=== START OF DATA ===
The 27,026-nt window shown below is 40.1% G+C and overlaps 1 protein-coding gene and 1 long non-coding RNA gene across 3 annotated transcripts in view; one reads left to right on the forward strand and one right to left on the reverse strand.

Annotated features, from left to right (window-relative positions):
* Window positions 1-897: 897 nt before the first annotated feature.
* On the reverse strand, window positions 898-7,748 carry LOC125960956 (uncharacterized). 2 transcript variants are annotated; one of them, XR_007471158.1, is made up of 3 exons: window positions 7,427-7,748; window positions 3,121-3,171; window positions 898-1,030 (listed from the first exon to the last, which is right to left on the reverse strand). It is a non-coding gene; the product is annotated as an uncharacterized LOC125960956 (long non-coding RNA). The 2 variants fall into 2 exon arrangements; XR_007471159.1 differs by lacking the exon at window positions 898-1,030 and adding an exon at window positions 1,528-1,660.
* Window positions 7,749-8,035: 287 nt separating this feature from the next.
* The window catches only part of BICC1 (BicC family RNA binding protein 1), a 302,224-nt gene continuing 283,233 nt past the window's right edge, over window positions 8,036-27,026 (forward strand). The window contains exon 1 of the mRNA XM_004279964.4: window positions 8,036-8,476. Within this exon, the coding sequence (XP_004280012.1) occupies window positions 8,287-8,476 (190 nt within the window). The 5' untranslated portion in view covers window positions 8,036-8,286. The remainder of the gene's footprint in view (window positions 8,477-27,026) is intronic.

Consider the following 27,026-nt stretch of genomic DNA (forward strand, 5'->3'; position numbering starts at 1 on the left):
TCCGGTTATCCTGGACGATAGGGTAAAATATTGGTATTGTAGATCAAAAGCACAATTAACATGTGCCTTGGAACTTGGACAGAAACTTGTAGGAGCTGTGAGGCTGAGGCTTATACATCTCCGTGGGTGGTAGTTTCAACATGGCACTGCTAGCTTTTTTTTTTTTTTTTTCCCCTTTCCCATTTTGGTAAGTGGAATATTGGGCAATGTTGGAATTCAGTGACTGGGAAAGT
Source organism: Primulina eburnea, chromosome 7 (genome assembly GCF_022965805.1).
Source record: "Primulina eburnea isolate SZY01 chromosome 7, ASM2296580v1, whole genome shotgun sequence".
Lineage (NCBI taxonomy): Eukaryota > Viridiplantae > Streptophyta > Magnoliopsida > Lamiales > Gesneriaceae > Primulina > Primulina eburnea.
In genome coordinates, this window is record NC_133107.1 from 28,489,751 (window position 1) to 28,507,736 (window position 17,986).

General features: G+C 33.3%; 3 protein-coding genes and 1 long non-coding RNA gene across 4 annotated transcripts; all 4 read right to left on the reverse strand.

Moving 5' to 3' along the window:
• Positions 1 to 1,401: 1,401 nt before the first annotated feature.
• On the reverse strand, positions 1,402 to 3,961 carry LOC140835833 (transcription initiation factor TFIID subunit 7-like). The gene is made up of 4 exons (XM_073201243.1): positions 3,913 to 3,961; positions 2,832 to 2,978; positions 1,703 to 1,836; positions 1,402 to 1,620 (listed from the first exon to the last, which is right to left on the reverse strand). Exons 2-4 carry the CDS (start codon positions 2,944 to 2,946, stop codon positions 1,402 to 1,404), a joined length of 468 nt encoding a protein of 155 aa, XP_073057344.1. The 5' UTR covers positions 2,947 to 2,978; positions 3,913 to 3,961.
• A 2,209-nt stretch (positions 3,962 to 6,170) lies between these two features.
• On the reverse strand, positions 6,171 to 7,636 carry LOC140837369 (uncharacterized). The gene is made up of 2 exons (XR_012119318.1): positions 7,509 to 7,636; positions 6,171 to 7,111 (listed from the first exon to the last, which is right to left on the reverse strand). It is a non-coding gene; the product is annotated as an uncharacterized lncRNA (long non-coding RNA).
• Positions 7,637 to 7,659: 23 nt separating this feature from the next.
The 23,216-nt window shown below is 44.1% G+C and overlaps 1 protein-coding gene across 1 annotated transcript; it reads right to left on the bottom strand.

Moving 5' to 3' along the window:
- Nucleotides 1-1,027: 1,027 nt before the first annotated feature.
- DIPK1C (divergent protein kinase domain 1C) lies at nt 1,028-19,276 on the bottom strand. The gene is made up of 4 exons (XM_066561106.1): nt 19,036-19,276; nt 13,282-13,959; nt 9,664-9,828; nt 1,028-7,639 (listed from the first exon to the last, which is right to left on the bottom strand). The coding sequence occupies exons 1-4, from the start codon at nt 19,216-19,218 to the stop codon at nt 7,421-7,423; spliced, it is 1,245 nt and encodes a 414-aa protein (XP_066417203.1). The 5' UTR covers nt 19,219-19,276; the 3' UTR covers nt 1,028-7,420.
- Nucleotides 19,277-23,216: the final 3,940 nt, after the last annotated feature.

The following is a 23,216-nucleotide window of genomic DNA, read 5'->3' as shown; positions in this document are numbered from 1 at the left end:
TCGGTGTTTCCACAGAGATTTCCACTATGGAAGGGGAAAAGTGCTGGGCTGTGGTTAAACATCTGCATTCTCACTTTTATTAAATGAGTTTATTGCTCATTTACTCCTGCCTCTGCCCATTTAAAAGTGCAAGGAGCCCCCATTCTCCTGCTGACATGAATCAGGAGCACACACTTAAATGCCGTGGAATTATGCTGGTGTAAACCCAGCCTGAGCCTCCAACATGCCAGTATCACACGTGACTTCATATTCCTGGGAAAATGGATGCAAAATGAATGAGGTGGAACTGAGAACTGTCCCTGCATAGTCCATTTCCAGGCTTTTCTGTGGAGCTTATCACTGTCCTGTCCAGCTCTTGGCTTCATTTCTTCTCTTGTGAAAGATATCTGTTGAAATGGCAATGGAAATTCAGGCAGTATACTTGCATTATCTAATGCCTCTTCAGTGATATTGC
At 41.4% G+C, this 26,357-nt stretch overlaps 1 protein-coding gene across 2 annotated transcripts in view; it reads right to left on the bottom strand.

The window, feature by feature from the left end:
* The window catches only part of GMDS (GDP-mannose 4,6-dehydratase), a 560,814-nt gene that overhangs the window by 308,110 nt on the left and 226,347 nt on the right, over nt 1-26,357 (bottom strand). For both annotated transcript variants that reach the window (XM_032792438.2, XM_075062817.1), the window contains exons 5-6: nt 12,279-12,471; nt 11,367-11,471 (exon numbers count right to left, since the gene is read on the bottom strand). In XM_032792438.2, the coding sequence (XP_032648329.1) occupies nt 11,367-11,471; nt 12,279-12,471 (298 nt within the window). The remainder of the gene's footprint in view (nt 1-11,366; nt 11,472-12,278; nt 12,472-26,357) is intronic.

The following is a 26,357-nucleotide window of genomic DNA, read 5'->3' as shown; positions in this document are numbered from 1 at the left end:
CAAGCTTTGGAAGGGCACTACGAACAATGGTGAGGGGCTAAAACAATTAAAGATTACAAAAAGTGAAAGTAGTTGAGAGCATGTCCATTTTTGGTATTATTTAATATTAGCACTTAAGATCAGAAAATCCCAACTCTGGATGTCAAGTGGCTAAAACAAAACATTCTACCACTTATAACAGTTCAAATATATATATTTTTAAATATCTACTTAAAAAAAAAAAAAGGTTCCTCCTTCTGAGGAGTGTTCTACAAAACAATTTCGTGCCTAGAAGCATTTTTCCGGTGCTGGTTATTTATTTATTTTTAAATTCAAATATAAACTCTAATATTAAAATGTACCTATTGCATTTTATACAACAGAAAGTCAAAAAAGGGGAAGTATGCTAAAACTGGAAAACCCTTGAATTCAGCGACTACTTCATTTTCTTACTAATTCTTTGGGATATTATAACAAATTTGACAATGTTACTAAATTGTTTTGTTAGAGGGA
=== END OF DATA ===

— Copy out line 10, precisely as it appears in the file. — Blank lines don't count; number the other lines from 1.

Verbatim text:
Source record: "Primulina eburnea isolate SZY01 chromosome 7, ASM2296580v1, whole genome shotgun sequence".